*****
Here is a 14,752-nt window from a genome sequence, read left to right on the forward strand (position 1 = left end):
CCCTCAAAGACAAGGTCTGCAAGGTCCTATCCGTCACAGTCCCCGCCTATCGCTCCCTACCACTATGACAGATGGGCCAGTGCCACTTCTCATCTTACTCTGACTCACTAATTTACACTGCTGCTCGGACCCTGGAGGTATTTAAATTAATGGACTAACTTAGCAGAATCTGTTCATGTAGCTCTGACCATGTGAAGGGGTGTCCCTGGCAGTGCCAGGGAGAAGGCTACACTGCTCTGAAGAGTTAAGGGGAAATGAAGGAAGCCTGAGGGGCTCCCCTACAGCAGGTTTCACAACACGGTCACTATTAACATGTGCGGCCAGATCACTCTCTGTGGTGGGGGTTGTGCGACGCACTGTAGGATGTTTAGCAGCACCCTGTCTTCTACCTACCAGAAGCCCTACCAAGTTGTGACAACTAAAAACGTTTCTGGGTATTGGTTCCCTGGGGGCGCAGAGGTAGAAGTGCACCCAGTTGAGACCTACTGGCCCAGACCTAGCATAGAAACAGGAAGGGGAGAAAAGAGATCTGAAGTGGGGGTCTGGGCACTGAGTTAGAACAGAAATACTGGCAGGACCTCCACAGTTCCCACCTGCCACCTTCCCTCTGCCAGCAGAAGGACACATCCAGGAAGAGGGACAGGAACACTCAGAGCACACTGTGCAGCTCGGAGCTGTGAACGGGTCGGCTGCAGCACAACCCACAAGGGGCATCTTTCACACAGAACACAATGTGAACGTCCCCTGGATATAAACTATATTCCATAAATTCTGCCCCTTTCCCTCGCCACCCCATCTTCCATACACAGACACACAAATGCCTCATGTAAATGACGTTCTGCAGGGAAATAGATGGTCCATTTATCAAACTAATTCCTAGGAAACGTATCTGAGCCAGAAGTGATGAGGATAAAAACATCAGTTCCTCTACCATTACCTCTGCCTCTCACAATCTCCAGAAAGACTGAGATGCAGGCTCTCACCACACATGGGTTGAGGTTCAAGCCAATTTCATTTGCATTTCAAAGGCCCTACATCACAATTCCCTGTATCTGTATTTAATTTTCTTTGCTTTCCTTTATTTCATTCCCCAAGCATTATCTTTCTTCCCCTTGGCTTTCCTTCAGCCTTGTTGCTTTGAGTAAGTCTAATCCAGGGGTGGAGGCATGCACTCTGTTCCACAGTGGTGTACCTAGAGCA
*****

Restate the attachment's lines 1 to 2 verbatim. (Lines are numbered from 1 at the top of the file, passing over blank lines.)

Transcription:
Here is a 14,752-nt window from a genome sequence, read left to right on the forward strand (position 1 = left end):
CCCTCAAAGACAAGGTCTGCAAGGTCCTATCCGTCACAGTCCCCGCCTATCGCTCCCTACCACTATGACAGATGGGCCAGTGCCACTTCTCATCTTACTCTGACTCACTAATTTACACTGCTGCTCGGACCCTGGAGGTATTTAAATTAATGGACTAACTTAGCAGAATCTGTTCATGTAGCTCTGACCATGTGAAGGGGTGTCCCTGGCAGTGCCAGGGAGAAGGCTACACTGCTCTGAAGAGTTAAGGGGAAATGAAGGAAGCCTGAGGGGCTCCCCTACAGCAGGTTTCACAACACGGTCACTATTAACATGTGCGGCCAGATCACTCTCTGTGGTGGGGGTTGTGCGACGCACTGTAGGATGTTTAGCAGCACCCTGTCTTCTACCTACCAGAAGCCCTACCAAGTTGTGACAACTAAAAACGTTTCTGGGTATTGGTTCCCTGGGGGCGCAGAGGTAGAAGTGCACCCAGTTGAGACCTACTGGCCCAGACCTAGCATAGAAACAGGAAGGGGAGAAAAGAGATCTGAAGTGGGGGTCTGGGCACTGAGTTAGAACAGAAATACTGGCAGGACCTCCACAGTTCCCACCTGCCACCTTCCCTCTGCCAGCAGAAGGACACATCCAGGAAGAGGGACAGGAACACTCAGAGCACACTGTGCAGCTCGGAGCTGTGAACGGGTCGGCTGCAGCACAACCCACAAGGGGCATCTTTCACACAGAACACAATGTGAACGTCCCCTGGATATAAACTATATTCCATAAATTCTGCCCCTTTCCCTCGCCACCCCATCTTCCATACACAGACACACAAATGCCTCATGTAAATGACGTTCTGCAGGGAAATAGATGGTCCATTTATCAAACTAATTCCTAGGAAACGTATCTGAGCCAGAAGTGATGAGGATAAAAACATCAGTTCCTCTACCATTACCTCTGCCTCTCACAATCTCCAGAAAGACTGAGATGCAGGCTCTCACCACACATGGGTTGAGGTTCAAGCCAATTTCATTTGCATTTCAAAGGCCCTACATCACAATTCCCTGTATCTGTATTTAATTTTCTTTGCTTTCCTTTATTTCATTCCCCAAGCATTATCTTTCTTCCCCTTGGCTTTCCTTCAGCCTTGTTGCTTTGAGTAAGTCTAATCCAGGGGTGGAGGCATGCACTCTGTTCCACAGTGGTGTACCTAGAGCA